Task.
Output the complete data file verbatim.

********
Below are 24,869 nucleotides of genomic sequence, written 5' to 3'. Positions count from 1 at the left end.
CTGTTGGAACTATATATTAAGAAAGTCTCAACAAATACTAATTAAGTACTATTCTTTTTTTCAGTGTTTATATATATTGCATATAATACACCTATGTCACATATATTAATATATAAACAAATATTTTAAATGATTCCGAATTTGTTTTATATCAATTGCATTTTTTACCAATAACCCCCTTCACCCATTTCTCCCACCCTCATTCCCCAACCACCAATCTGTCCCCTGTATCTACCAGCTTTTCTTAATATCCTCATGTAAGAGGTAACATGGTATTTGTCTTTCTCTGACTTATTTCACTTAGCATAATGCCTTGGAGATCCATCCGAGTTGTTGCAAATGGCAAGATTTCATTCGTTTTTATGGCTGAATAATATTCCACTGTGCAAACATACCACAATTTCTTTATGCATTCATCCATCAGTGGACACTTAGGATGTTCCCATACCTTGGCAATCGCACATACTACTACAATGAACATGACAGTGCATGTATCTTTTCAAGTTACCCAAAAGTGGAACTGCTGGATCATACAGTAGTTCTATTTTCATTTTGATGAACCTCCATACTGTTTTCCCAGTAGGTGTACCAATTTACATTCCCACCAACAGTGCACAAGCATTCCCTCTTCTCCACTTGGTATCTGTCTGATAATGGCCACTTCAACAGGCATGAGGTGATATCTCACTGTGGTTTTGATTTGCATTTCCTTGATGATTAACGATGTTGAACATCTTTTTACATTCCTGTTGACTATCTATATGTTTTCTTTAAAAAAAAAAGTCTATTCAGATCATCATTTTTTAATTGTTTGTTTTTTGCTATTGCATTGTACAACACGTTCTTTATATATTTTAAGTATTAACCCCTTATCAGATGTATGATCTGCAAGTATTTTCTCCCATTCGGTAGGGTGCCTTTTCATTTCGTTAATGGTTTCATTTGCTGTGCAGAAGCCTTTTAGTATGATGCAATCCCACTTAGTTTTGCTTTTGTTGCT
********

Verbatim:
Below are 24,869 nucleotides of genomic sequence, written 5' to 3'. Positions count from 1 at the left end.
CTGTTGGAACTATATATTAAGAAAGTCTCAACAAATACTAATTAAGTACTATTCTTTTTTTCAGTGTTTATATATATTGCATATAATACACCTATGTCACATATATTAATATATAAACAAATATTTTAAATGATTCCGAATTTGTTTTATATCAATTGCATTTTTTACCAATAACCCCCTTCACCCATTTCTCCCACCCTCATTCCCCAACCACCAATCTGTCCCCTGTATCTACCAGCTTTTCTTAATATCCTCATGTAAGAGGTAACATGGTATTTGTCTTTCTCTGACTTATTTCACTTAGCATAATGCCTTGGAGATCCATCCGAGTTGTTGCAAATGGCAAGATTTCATTCGTTTTTATGGCTGAATAATATTCCACTGTGCAAACATACCACAATTTCTTTATGCATTCATCCATCAGTGGACACTTAGGATGTTCCCATACCTTGGCAATCGCACATACTACTACAATGAACATGACAGTGCATGTATCTTTTCAAGTTACCCAAAAGTGGAACTGCTGGATCATACAGTAGTTCTATTTTCATTTTGATGAACCTCCATACTGTTTTCCCAGTAGGTGTACCAATTTACATTCCCACCAACAGTGCACAAGCATTCCCTCTTCTCCACTTGGTATCTGTCTGATAATGGCCACTTCAACAGGCATGAGGTGATATCTCACTGTGGTTTTGATTTGCATTTCCTTGATGATTAACGATGTTGAACATCTTTTTACATTCCTGTTGACTATCTATATGTTTTCTTTAAAAAAAAAAGTCTATTCAGATCATCATTTTTTAATTGTTTGTTTTTTGCTATTGCATTGTACAACACGTTCTTTATATATTTTAAGTATTAACCCCTTATCAGATGTATGATCTGCAAGTATTTTCTCCCATTCGGTAGGGTGCCTTTTCATTTCGTTAATGGTTTCATTTGCTGTGCAGAAGCCTTTTAGTATGATGCAATCCCACTTAGTTTTGCTTTTGTTGCT